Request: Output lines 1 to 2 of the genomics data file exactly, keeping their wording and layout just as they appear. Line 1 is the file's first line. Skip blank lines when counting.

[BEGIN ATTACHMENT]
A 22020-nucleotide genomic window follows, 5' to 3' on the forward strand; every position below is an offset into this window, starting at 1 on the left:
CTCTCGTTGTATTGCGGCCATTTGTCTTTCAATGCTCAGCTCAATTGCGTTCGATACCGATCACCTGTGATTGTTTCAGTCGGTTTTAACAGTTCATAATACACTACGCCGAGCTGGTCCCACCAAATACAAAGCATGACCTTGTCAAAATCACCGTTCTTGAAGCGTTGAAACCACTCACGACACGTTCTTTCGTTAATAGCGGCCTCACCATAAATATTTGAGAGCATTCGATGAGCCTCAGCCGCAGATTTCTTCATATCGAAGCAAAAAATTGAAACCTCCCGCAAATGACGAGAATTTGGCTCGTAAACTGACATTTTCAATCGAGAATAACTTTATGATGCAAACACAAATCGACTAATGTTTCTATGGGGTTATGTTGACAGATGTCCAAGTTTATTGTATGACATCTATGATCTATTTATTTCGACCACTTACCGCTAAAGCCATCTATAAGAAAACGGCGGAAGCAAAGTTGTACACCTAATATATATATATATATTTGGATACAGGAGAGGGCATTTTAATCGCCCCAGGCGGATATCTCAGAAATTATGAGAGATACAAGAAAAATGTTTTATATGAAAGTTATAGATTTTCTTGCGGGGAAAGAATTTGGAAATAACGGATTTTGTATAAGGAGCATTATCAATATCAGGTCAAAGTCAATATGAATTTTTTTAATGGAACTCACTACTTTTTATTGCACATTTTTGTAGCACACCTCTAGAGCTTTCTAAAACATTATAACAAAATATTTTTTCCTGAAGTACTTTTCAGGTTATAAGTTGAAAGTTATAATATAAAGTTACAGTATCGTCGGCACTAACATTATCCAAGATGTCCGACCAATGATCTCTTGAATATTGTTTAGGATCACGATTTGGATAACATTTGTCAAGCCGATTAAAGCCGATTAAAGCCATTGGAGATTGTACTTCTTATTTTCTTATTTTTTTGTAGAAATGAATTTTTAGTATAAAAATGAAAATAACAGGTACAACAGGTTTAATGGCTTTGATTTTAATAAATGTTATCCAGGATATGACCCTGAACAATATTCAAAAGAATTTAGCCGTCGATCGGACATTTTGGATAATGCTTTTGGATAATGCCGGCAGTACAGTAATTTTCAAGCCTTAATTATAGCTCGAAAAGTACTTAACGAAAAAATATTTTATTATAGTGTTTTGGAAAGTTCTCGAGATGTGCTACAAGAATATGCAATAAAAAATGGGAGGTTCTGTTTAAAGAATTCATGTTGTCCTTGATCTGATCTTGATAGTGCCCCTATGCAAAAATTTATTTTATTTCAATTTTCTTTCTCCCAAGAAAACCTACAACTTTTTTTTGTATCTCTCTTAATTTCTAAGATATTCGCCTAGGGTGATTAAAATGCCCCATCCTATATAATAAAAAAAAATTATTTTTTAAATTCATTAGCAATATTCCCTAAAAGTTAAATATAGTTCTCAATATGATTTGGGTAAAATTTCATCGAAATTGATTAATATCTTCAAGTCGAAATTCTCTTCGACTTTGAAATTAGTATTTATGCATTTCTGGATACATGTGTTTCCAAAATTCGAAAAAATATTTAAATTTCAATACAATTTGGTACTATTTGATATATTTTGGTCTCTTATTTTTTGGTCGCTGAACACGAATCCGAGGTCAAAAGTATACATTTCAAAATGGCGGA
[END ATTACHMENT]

A 22020-nucleotide genomic window follows, 5' to 3' on the forward strand; every position below is an offset into this window, starting at 1 on the left:
CTCTCGTTGTATTGCGGCCATTTGTCTTTCAATGCTCAGCTCAATTGCGTTCGATACCGATCACCTGTGATTGTTTCAGTCGGTTTTAACAGTTCATAATACACTACGCCGAGCTGGTCCCACCAAATACAAAGCATGACCTTGTCAAAATCACCGTTCTTGAAGCGTTGAAACCACTCACGACACGTTCTTTCGTTAATAGCGGCCTCACCATAAATATTTGAGAGCATTCGATGAGCCTCAGCCGCAGATTTCTTCATATCGAAGCAAAAAATTGAAACCTCCCGCAAATGACGAGAATTTGGCTCGTAAACTGACATTTTCAATCGAGAATAACTTTATGATGCAAACACAAATCGACTAATGTTTCTATGGGGTTATGTTGACAGATGTCCAAGTTTATTGTATGACATCTATGATCTATTTATTTCGACCACTTACCGCTAAAGCCATCTATAAGAAAACGGCGGAAGCAAAGTTGTACACCTAATATATATATATATATTTGGATACAGGAGAGGGCATTTTAATCGCCCCAGGCGGATATCTCAGAAATTATGAGAGATACAAGAAAAATGTTTTATATGAAAGTTATAGATTTTCTTGCGGGGAAAGAATTTGGAAATAACGGATTTTGTATAAGGAGCATTATCAATATCAGGTCAAAGTCAATATGAATTTTTTTAATGGAACTCACTACTTTTTATTGCACATTTTTGTAGCACACCTCTAGAGCTTTCTAAAACATTATAACAAAATATTTTTTCCTGAAGTACTTTTCAGGTTATAAGTTGAAAGTTATAATATAAAGTTACAGTATCGTCGGCACTAACATTATCCAAGATGTCCGACCAATGATCTCTTGAATATTGTTTAGGATCACGATTTGGATAACATTTGTCAAGCCGATTAAAGCCGATTAAAGCCATTGGAGATTGTACTTCTTATTTTCTTATTTTTTTGTAGAAATGAATTTTTAGTATAAAAATGAAAATAACAGGTACAACAGGTTTAATGGCTTTGATTTTAATAAATGTTATCCAGGATATGACCCTGAACAATATTCAAAAGAATTTAGCCGTCGATCGGACATTTTGGATAATGCTTTTGGATAATGCCGGCAGTACAGTAATTTTCAAGCCTTAATTATAGCTCGAAAAGTACTTAACGAAAAAATATTTTATTATAGTGTTTTGGAAAGTTCTCGAGATGTGCTACAAGAATATGCAATAAAAAATGGGAGGTTCTGTTTAAAGAATTCATGTTGTCCTTGATCTGATCTTGATAGTGCCCCTATGCAAAAATTTATTTTATTTCAATTTTCTTTCTCCCAAGAAAACCTACAACTTTTTTTTGTATCTCTCTTAATTTCTAAGATATTCGCCTAGGGTGATTAAAATGCCCCATCCTATATAATAAAAAAAAATTATTTTTTAAATTCATTAGCAATATTCCCTAAAAGTTAAATATAGTTCTCAATATGATTTGGGTAAAATTTCATCGAAATTGATTAATATCTTCAAGTCGAAATTCTCTTCGACTTTGAAATTAGTATTTATGCATTTCTGGATACATGTGTTTCCAAAATTCGAAAAAATATTTAAATTTCAATACAATTTGGTACTATTTGATATATTTTGGTCTCTTATTTTTTGGTCGCTGAACACGAATCCGAGGTCAAAAGTATACATTTCAAAATGGCGGA